More drug courts are only part of the response, Carey and other speakers said. More treatment beds are needed; more education about the dangers of opiates is essential for young people and their parents; and lawmakers need to make the issue a priority, the Greenfield audience was told.
“We need the beds, and we need the programs, and we need them as quickly as possible,” said state Senator Stanley C. Rosenberg, a Democrat from Amherst. He said the Senate’s special commission on the opiate overdose surge is expected to have recommendations in time for the Senate budget debate.
Victims of the recent opiate overdoses, many of them teenagers or young adults, come from a wide range of income, racial, and geographic backgrounds, which has particularly alarmed public safety officials.
Many users began with prescribed opiates, such as painkillers, that might be found in the family medicine cabinet, outreach workers said. Tightened controls on those drugs, some of which are now being made so they cannot be crushed and easily used by addicts, prompted young users to resort to heroin, which had become much cheaper than prescription pills and easier to buy on the street.
However, the issue of opiate abuse transcends the users, said Dr. Ruth Potee, who practices family medicine in Western Massachusetts with the Valley Medical Group. People must be careful to keep their prescription drugs secured.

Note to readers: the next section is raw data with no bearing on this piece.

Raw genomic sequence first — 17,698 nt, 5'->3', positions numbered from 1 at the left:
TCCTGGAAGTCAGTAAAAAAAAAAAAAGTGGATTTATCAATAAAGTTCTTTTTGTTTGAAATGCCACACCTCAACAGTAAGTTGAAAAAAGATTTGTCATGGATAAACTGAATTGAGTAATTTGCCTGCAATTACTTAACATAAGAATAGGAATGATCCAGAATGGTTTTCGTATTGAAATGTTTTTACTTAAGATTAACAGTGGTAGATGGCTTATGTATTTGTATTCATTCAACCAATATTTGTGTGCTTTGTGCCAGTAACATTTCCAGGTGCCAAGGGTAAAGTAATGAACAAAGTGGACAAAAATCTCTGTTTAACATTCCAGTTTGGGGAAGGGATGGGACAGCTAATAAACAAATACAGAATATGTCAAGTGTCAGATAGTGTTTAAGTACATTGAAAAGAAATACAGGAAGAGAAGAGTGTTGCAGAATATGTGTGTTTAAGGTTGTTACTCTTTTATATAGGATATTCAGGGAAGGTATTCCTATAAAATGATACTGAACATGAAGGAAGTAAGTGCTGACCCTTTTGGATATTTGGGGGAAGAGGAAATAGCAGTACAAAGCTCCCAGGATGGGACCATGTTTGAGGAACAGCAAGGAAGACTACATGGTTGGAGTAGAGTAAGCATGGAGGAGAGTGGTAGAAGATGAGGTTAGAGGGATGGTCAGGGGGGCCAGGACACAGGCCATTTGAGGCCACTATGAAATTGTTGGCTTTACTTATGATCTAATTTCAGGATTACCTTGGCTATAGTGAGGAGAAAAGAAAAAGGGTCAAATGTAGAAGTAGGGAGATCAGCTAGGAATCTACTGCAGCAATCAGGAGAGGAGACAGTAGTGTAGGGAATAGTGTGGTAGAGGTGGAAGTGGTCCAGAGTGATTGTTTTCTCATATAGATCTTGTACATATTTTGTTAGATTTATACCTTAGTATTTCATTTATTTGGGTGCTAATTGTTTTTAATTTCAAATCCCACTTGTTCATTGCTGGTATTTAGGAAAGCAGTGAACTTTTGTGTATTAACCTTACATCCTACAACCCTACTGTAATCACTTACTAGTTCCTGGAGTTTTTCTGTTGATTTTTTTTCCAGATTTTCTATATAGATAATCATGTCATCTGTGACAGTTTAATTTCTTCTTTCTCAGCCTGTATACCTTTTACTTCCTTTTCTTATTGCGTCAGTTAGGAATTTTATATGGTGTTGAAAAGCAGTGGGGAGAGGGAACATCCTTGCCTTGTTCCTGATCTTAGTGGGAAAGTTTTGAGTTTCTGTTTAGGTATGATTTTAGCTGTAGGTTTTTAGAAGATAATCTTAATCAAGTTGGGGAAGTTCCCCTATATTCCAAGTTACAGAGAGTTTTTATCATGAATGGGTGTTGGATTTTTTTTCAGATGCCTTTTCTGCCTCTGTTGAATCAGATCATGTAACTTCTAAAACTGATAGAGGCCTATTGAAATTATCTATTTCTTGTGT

“Parents and grandparents need to be trained and retrained,” Potee said. “There’s a window of opportunity here because people are scared.”
In Woburn, the Probation Department at district court has joined forces with seven police departments to aggressively reach out to educate the community about heroin use.
US Representative James P. McGovern, a Democrat from Worcester, praised such local efforts, which he said differ from a federal approach that emphasizes punishment rather than treating addiction as an illness.
“When people get diabetes or cancer, we treat it, and this is what we must do here,” said McGovern.
Officials at both events said they would work to expand access to naloxone, a drug known by the trademark name Narcan, which is used to quickly reverse the effects of opiate overdose.
A total of 21,000 people have been trained in the state to administer Narcan. As a result of that effort, 2,500 overdoses have been reversed, said Hilary Jacobs, director of the Bureau of Substance Abuse Services at the state Department of Public Health.
In Taunton, Markey was joined by R. Gil Kerlikowske, director of the White House Office of National Drug Control Policy, to sound an alarm in a city that has had about 70 overdoses this year.
That count did not include multiple reports of overdoses that the city’s emergency medical service received Monday.
Before the press news conference, officials huddled behind closed doors at a fire station to discuss strategy. In the middle of their meeting, a call came in “for a possible drug overdose on Oak Street in Taunton, which is right down the street from our temporary City Hall,” said Hoye, who was part of the meeting. “It’s a problem that really hits home,” Hoye said.